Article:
Restricting social at the Olympic Games – are the guidelines too strict or too lax?
Four years ago in Beijing, social media (although in its relative infancy) ran free with no restrictions. In Vancouver in 2010, social media use had evolved to necessitate some relatively simple “blogging guidelines” for athletes and other participants in the games.
Fast forward to this year, and such is the explosion in social media use that the International Olympic Committee (IOC) has deemed it necessary to release in-depth social media, blogging and internet guidelines. These cover the use of photos, videos and audio, as well as URLs and domain names and more.
We are already seeing athletes incurring the wrath of their respective national teams’ heads. In the past week, we’ve seen Australian swimmers Nick D’Arcy and Kendrick Monk sent home for posting a picture of them posing with shotguns, while on Wednesday, Greek triple jumper Paraskevi Papachristou was evicted for a very ill-advised tweet, which was deemed to be racist.
So the question is, are the guidelines too strict? Or are they too lax?
One of the key considerations addressed by these guidelines is the difference between advertising, and sharing, especially in our socially-enabled world. To the committee, it can seem a very fine line. In a concerted effort to control every channel of advertising about the Olympics, the guidelines were likely initially born to make sure no inadvertent endorsement got out of the bag by athletes and participants posting to their blogs, tweeting, and sharing information during the games that could be construed as an ad, and a free one at that. Aside from this important separation, the guidelines also serve to establish rules for an event that is all about rules and regulations.
When you’re governing the world’s foremost sports competition, with over 200 competing nations, the rules have to be very clear. Just as the Olympics have to have guidelines around how to qualify for a team, how each game is judged, and even the particular cut and styling of athletes’ outfits, there is also a need for guidelines around sharing and publicising what happens while at the games.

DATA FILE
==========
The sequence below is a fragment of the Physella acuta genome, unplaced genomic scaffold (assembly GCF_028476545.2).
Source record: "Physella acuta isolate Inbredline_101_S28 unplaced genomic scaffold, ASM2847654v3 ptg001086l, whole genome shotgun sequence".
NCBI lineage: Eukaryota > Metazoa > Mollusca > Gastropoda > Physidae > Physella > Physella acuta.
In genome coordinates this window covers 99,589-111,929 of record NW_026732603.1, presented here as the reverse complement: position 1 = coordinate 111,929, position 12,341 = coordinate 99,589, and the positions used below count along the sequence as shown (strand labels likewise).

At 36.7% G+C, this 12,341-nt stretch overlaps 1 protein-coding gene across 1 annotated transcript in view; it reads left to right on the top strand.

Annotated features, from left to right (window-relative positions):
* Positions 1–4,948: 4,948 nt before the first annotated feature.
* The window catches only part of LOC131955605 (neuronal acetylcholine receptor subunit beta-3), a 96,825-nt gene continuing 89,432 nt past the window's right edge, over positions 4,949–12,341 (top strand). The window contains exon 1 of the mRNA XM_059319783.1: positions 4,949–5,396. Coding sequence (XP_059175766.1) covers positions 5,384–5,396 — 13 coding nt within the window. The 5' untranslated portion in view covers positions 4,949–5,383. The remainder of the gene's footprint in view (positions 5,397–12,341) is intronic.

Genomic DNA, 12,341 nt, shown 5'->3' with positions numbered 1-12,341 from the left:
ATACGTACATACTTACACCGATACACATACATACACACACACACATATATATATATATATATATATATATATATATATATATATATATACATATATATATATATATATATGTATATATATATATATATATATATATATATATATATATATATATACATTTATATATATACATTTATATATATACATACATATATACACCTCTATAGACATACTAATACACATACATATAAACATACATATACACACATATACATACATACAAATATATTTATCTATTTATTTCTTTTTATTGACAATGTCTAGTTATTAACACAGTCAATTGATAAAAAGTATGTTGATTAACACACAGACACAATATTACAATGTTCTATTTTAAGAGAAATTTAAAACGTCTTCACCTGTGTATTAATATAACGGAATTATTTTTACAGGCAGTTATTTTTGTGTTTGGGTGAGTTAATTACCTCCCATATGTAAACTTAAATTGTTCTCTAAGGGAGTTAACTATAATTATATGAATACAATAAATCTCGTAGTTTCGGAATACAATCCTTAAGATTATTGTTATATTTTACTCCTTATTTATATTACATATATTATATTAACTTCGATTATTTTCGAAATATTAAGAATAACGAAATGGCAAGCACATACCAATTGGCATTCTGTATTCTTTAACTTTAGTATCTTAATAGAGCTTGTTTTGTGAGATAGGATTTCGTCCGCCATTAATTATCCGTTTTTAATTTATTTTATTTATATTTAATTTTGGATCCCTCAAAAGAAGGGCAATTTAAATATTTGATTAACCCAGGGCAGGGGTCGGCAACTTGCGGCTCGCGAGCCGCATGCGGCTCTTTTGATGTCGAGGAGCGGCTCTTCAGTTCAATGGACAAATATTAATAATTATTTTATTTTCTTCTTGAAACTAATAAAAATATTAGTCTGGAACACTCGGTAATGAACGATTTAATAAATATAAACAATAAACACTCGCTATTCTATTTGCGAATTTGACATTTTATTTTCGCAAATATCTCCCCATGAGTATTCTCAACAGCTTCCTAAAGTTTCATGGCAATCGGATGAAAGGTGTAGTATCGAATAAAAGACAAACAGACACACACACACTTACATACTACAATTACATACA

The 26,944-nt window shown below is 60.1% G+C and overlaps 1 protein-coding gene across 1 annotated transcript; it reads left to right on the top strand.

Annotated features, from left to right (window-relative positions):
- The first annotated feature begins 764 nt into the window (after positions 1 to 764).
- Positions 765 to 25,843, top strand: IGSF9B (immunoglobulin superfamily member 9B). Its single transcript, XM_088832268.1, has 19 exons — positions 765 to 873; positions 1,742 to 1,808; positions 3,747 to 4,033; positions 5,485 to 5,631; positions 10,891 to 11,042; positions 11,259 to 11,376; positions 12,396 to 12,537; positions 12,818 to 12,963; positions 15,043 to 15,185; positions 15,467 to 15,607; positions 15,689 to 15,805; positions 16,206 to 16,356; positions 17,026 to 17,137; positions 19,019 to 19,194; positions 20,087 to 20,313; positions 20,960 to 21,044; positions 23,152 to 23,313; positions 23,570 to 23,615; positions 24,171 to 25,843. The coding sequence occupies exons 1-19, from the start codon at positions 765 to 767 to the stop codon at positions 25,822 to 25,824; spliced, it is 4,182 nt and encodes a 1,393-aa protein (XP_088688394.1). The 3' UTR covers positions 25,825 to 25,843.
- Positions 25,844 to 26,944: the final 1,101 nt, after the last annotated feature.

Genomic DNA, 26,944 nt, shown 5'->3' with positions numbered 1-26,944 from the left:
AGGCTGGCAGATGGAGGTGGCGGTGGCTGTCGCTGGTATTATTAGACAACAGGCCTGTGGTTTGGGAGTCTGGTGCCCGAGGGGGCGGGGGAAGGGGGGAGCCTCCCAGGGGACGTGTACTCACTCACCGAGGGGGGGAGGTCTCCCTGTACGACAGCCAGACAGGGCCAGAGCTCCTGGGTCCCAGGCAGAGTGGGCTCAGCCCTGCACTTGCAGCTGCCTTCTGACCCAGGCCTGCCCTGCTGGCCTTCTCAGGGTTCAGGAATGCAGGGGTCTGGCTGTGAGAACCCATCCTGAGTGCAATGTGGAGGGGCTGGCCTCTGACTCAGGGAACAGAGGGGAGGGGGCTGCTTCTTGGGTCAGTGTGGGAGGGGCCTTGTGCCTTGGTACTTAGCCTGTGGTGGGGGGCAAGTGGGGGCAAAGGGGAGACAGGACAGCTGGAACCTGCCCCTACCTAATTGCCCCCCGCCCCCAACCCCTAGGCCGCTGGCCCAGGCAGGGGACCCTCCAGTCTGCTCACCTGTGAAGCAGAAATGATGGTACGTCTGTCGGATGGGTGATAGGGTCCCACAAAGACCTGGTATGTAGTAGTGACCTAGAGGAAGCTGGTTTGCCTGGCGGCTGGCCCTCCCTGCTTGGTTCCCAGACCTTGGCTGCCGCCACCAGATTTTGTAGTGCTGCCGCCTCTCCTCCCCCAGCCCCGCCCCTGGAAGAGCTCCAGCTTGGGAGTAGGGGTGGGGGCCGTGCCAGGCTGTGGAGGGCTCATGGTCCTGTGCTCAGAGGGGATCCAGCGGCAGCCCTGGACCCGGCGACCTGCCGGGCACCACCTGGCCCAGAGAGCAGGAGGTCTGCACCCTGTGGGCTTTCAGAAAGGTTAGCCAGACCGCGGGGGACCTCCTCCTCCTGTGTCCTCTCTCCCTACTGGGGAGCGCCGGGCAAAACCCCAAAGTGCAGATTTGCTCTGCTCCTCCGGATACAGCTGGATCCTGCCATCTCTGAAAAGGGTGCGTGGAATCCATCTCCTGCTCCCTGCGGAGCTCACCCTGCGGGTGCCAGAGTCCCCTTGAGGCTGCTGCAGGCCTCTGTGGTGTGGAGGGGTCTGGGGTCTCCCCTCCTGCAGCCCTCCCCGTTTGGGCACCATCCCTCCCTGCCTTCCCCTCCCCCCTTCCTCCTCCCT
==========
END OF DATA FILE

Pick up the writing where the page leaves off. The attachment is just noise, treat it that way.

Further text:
The degree to which the guidelines go “too far” or “not enough” is difficult to determine. Mostly, the updated guidelines are written with a “better safe than sorry” perspective in mind, casting a wide net in outlining exactly what athletes and other participants can and can’t “tweet” about.
When you compare the social media guidelines for the Vancouver games with London’s updated guidelines, you can see how much times have changed between games— the Vancouver guidelines solely outlined rules around blogging – no mention of “social media”. Within the updated London guidelines, we see a lot of attention paid to social media, with “tweet” introduced as a proper verb.
Finally, these fairly strict guidelines were likely developed in reaction to prior events that demonstrated a need for change. This isn’t unusual. One example is the Olympic figure skating “Katarina Rule,” which says that skaters can’t show bare midriffs and that their hips and buttocks have to be completely covered.
The rule was written after skater Katarina Witt debuted a particularly risqué outfit at an Olympic event.
Similarly, it’s likely that the IOC observed the types and amount of information flowing through social media channels, and decided to impose regulations before the games, in order to prevent undesirable types of social publicity.
One thing is for sure, new world records are going to be set, in more ways than one. The Olympians will set handfuls of their own, but so will social networks. To date, the world record for the most tweets during a live event is held by Madonna, for her 2012 Super Bowl performance. Even with these guidelines in place, it’s very likely that this, and many other records will be set and broken during this global celebration. Roll on tonight’s opening ceremony.
Victoria Ransom is CEO at Wildfire.